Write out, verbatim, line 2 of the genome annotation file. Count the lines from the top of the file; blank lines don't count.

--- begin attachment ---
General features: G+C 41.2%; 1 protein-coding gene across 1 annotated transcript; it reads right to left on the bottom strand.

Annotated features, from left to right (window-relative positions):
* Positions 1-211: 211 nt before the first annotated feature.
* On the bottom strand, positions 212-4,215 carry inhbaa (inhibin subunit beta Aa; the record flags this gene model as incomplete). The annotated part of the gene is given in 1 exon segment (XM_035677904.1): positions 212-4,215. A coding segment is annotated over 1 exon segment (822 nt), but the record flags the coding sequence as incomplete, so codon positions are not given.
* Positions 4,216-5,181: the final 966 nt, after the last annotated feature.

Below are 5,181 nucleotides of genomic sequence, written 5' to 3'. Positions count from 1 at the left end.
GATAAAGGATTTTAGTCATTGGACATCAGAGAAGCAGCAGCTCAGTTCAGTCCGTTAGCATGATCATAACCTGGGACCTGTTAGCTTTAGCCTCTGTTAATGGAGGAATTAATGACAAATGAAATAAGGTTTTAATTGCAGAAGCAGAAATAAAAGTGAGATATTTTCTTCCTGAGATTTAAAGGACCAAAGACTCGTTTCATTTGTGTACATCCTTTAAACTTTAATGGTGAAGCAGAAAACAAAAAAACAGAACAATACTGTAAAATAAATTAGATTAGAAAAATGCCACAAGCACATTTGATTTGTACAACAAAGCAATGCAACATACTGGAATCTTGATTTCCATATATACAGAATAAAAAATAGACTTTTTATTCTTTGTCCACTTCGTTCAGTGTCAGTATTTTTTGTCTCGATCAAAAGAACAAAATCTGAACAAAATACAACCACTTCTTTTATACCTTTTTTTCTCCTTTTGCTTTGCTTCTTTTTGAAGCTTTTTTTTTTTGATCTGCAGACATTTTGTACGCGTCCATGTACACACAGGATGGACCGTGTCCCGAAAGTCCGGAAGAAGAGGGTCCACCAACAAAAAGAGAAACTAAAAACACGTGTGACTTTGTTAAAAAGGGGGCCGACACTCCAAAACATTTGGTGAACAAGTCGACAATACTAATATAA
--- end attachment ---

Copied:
Annotated features, from left to right (window-relative positions):